BAGHDAD, Iraq -- Shopkeepers and residents on one of Baghdad's main streets pulled out their own guns Tuesday and killed three insurgents when hooded men began shooting at passers-by, giving a rare victory to civilians increasingly frustrated by the violence bleeding Iraq.
The clash in the capital's southern Doura neighborhood erupted when militants in three cars sprayed bullets at shoppers, Interior Ministry officials said. Three people -- a man, a woman and a child -- were wounded.
The motive was unclear, but there have been previous attacks in the ethnically mixed neighborhood. Earlier in the day, gunmen in the same quarter killed a policeman as he drove to work, police Lt. Col. Hafidh Al-Ghrayri said.
A forceful citizen response is rare, but not unheard of in a country where conflict has become commonplace and the law allows each home to have a weapon. Early this month, police said townsmen in Wihda, 25 miles south of Baghdad, attacked a group of militants believed planning to raid the town and killed seven.
Tuesday's gunbattle came as a seven-member U.S. congressional delegation paid a one-day visit to Baghdad, and the man expected to serve as the next prime minister, Shiite politician Ibrahim al-Jaafari, reportedly told the group he is in no hurry for U.S. troops to leave Iraq.
Sen. Barbara Boxer, a Democrat from California who strongly opposed the war, said al-Jaafari didn't seem as "upbeat as our people, who seem to be very excited about the quality of the Iraqi police force."
"My sense was he was certainly in no rush to hand over security to his new police force," she said.
Sen. Lamar Alexander, R-Tenn., agreed, saying that "it's too early to declare success." But Sen. Richard Durbin, D-Ill., expressed "quiet optimism" about Iraq's future.
Iraq's current prime minister, Iyad Allawi, urged the new National Assembly to speed negotiations on forming a coalition government "so as to resume the operation of rebuilding Iraq in all fields."
Seeking to seal a political deal, the Shiite clergy's spiritual leader in Iraq, Grand Ayatollah Ali al-Sistani, was expected to meet Wednesday with Jalal Talabani, the Kurdish leader likely to become the country's next president.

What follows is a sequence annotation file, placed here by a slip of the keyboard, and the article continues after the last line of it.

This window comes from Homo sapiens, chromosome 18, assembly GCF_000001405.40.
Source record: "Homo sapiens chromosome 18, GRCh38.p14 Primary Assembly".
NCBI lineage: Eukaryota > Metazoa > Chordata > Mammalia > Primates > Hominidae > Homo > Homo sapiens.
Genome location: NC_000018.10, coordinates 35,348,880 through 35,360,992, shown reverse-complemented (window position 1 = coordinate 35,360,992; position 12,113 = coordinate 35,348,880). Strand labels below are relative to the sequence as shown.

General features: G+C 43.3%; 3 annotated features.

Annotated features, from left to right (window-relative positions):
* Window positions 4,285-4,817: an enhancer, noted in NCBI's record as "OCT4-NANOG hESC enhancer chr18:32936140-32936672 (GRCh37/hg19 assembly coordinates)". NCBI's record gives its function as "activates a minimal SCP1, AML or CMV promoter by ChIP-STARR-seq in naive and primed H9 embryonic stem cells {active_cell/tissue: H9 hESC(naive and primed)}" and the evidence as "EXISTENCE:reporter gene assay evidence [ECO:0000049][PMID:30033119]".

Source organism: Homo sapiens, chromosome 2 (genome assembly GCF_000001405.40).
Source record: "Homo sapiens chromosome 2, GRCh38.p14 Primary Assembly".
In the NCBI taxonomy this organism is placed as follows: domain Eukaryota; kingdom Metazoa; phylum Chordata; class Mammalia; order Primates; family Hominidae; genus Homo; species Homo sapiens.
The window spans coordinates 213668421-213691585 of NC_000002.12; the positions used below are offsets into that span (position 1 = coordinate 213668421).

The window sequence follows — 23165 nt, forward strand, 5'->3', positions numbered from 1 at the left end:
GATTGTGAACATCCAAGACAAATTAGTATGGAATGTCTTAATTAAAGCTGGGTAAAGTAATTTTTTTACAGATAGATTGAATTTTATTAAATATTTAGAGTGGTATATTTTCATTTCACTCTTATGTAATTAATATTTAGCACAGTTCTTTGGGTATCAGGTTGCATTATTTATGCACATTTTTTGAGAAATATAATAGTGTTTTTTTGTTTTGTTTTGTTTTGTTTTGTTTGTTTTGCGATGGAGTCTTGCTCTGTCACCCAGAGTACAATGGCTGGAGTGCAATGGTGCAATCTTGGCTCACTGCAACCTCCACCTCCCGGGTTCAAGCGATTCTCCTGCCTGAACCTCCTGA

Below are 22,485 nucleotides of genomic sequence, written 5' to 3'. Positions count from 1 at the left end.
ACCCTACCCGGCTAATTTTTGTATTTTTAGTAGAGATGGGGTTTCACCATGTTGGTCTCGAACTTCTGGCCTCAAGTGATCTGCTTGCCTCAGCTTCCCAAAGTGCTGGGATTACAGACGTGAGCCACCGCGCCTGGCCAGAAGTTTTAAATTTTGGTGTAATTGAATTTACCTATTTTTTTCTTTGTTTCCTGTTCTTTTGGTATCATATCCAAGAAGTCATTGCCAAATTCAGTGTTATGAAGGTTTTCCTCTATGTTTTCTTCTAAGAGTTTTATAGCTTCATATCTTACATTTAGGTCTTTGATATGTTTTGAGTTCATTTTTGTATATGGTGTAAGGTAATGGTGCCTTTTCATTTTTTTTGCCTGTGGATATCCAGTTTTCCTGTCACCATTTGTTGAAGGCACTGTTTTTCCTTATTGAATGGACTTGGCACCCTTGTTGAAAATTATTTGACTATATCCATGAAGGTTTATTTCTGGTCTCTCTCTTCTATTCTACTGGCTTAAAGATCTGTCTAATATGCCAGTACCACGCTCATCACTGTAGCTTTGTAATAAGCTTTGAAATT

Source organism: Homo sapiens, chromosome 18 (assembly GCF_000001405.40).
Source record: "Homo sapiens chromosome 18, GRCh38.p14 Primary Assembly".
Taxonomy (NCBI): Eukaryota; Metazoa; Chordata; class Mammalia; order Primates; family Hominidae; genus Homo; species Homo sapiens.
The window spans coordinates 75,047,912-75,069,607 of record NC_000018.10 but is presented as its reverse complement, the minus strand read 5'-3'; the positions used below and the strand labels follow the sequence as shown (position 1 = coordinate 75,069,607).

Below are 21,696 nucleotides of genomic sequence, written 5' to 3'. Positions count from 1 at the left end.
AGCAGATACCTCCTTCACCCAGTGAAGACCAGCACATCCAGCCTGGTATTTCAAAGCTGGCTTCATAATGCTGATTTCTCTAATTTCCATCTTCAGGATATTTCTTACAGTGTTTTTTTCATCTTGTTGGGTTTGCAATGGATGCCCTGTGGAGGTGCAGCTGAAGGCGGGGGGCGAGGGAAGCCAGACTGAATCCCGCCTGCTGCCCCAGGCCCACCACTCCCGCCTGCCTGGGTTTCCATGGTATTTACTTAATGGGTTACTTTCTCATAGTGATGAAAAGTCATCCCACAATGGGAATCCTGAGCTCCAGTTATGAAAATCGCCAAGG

Elections on Jan. 30 gave the biggest bloc of seats to a Shiite alliance backed by al-Sistani, but it doesn't have enough votes to select a Cabinet on its own and is negotiating for the support of the Kurds, the second-largest group in the National Assembly.
The Kurds want an agreement to return the oil-rich northern city of Kirkuk to the autonomous Kurdish region as soon as the government is installed. But an official from al-Sistani's office said ayatollah wants that issue dealt with in the constitution to be drafted by the assembly.
Ousted dictator Saddam Hussein had Kurds forcibly removed from Kirkuk and the surrounding area and moved in Iraqi Arabs to strengthen his control of the oil fields.
In other violence Tuesday, Iraqi commandos backed by U.S. ground and air fire attacked an apparent insurgent training camp near Lake Tharthar in eastern Iraq, killing an undetermined number of militants and capturing 20, the U.S. military said. Seven commandos were reported dead and six wounded.
And in the northern city of Mosul, the deputy police commander, Col. Wathiq Ali, said 17 militants were killed and 14 captured late Monday after during an assassination attempt on police officials.
Also in Mosul, a roadside bomb that exploded near a U.S. patrol killed four civilians. It wasn't immediately clear if the troops suffered casualties.
In the southern city of Kut, morgue officials said they had received a half dozen corpses of Iraqi army soldiers, each with bound hands and bullet-riddled heads and torsos. Six Iraqi soldiers were reported kidnapped Monday in Anbar province, west of Baghdad, police said.
The insurgents, believed made up mostly of people from the Sunni Arab minority that dominated during Saddam's reign, consider Iraqi police and government officials traitors for working with U.S.-led coalition forces.
The U.S. military reported that a Marine died Monday in Anbar province, which contains the flashpoint cities of Fallujah and Ramadi. No further details were given.
Seeking to mend soured relations with Jordan, Iraq's national security adviser, Mouwafak al-Rubaie, said his nation's ambassador to Jordan would return to Amman "as soon as practically possible." The announcement came a day after King Abdullah II ordered Jordan's top diplomat in Iraq to return to Baghdad.
Both countries withdrew their envoys Sunday in a dispute over the infiltration of Jordanian insurgents across their common border.